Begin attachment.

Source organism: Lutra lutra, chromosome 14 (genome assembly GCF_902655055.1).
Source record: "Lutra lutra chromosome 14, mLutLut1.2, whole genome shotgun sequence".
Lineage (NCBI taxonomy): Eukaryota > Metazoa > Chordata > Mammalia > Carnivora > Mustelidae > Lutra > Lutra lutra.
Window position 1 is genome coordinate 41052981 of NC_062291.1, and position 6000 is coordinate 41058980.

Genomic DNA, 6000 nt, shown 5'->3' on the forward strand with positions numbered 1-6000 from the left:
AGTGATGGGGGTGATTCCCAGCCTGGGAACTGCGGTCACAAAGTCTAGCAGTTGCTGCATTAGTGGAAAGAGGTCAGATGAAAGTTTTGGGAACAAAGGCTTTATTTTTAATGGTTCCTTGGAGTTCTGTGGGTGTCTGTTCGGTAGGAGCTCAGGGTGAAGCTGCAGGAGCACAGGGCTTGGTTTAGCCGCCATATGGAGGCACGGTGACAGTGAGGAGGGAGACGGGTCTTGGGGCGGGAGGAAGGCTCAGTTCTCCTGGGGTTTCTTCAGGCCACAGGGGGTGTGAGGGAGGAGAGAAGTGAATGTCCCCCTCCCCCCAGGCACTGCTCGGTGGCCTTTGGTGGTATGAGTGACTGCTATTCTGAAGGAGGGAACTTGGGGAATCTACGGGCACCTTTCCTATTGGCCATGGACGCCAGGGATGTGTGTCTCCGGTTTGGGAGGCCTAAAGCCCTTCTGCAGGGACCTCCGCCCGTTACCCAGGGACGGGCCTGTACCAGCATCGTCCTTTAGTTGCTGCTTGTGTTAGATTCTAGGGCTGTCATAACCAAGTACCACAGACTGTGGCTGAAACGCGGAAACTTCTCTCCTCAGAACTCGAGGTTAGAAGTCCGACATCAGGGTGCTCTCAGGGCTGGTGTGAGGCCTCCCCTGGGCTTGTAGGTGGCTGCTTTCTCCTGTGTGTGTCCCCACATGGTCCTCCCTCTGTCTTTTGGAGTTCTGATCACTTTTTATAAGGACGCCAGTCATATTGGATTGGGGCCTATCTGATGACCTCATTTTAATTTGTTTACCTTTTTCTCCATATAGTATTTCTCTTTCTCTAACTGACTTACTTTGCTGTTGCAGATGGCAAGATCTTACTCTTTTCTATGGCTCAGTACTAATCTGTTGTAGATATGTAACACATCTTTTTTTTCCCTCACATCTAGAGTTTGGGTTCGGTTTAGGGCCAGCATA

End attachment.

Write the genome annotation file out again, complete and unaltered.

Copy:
Source organism: Lutra lutra, chromosome 14 (genome assembly GCF_902655055.1).
Source record: "Lutra lutra chromosome 14, mLutLut1.2, whole genome shotgun sequence".
Lineage (NCBI taxonomy): Eukaryota > Metazoa > Chordata > Mammalia > Carnivora > Mustelidae > Lutra > Lutra lutra.
Window position 1 is genome coordinate 41052981 of NC_062291.1, and position 6000 is coordinate 41058980.

Genomic DNA, 6000 nt, shown 5'->3' on the forward strand with positions numbered 1-6000 from the left:
AGTGATGGGGGTGATTCCCAGCCTGGGAACTGCGGTCACAAAGTCTAGCAGTTGCTGCATTAGTGGAAAGAGGTCAGATGAAAGTTTTGGGAACAAAGGCTTTATTTTTAATGGTTCCTTGGAGTTCTGTGGGTGTCTGTTCGGTAGGAGCTCAGGGTGAAGCTGCAGGAGCACAGGGCTTGGTTTAGCCGCCATATGGAGGCACGGTGACAGTGAGGAGGGAGACGGGTCTTGGGGCGGGAGGAAGGCTCAGTTCTCCTGGGGTTTCTTCAGGCCACAGGGGGTGTGAGGGAGGAGAGAAGTGAATGTCCCCCTCCCCCCAGGCACTGCTCGGTGGCCTTTGGTGGTATGAGTGACTGCTATTCTGAAGGAGGGAACTTGGGGAATCTACGGGCACCTTTCCTATTGGCCATGGACGCCAGGGATGTGTGTCTCCGGTTTGGGAGGCCTAAAGCCCTTCTGCAGGGACCTCCGCCCGTTACCCAGGGACGGGCCTGTACCAGCATCGTCCTTTAGTTGCTGCTTGTGTTAGATTCTAGGGCTGTCATAACCAAGTACCACAGACTGTGGCTGAAACGCGGAAACTTCTCTCCTCAGAACTCGAGGTTAGAAGTCCGACATCAGGGTGCTCTCAGGGCTGGTGTGAGGCCTCCCCTGGGCTTGTAGGTGGCTGCTTTCTCCTGTGTGTGTCCCCACATGGTCCTCCCTCTGTCTTTTGGAGTTCTGATCACTTTTTATAAGGACGCCAGTCATATTGGATTGGGGCCTATCTGATGACCTCATTTTAATTTGTTTACCTTTTTCTCCATATAGTATTTCTCTTTCTCTAACTGACTTACTTTGCTGTTGCAGATGGCAAGATCTTACTCTTTTCTATGGCTCAGTACTAATCTGTTGTAGATATGTAACACATCTTTTTTTTCCCTCACATCTAGAGTTTGGGTTCGGTTTAGGGCCAGCATA